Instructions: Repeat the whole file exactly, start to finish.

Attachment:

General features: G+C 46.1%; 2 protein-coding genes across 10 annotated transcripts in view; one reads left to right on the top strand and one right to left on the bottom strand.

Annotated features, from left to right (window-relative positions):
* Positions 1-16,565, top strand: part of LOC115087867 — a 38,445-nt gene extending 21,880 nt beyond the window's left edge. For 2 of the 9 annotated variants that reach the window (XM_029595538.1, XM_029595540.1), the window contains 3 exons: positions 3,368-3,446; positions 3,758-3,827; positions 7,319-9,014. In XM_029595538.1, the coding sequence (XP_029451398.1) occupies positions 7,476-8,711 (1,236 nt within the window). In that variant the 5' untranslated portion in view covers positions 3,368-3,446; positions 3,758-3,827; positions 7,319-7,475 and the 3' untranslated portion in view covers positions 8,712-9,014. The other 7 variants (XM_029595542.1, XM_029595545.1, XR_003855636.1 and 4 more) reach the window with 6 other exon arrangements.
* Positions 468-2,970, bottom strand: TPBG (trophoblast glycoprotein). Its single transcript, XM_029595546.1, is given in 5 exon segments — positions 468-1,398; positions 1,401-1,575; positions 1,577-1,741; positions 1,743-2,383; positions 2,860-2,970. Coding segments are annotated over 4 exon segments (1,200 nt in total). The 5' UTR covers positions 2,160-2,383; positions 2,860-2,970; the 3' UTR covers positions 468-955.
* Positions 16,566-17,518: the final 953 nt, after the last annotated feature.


General features: G+C 46.1%; 2 protein-coding genes across 10 annotated transcripts in view; one reads left to right on the top strand and one right to left on the bottom strand.

Annotated features, from left to right (window-relative positions):
* Positions 1-16,565, top strand: part of LOC115087867 — a 38,445-nt gene extending 21,880 nt beyond the window's left edge. For 2 of the 9 annotated variants that reach the window (XM_029595538.1, XM_029595540.1), the window contains 3 exons: positions 3,368-3,446; positions 3,758-3,827; positions 7,319-9,014. In XM_029595538.1, the coding sequence (XP_029451398.1) occupies positions 7,476-8,711 (1,236 nt within the window). In that variant the 5' untranslated portion in view covers positions 3,368-3,446; positions 3,758-3,827; positions 7,319-7,475 and the 3' untranslated portion in view covers positions 8,712-9,014. The other 7 variants (XM_029595542.1, XM_029595545.1, XR_003855636.1 and 4 more) reach the window with 6 other exon arrangements.
* Positions 468-2,970, bottom strand: TPBG (trophoblast glycoprotein). Its single transcript, XM_029595546.1, is given in 5 exon segments — positions 468-1,398; positions 1,401-1,575; positions 1,577-1,741; positions 1,743-2,383; positions 2,860-2,970. Coding segments are annotated over 4 exon segments (1,200 nt in total). The 5' UTR covers positions 2,160-2,383; positions 2,860-2,970; the 3' UTR covers positions 468-955.
* Positions 16,566-17,518: the final 953 nt, after the last annotated feature.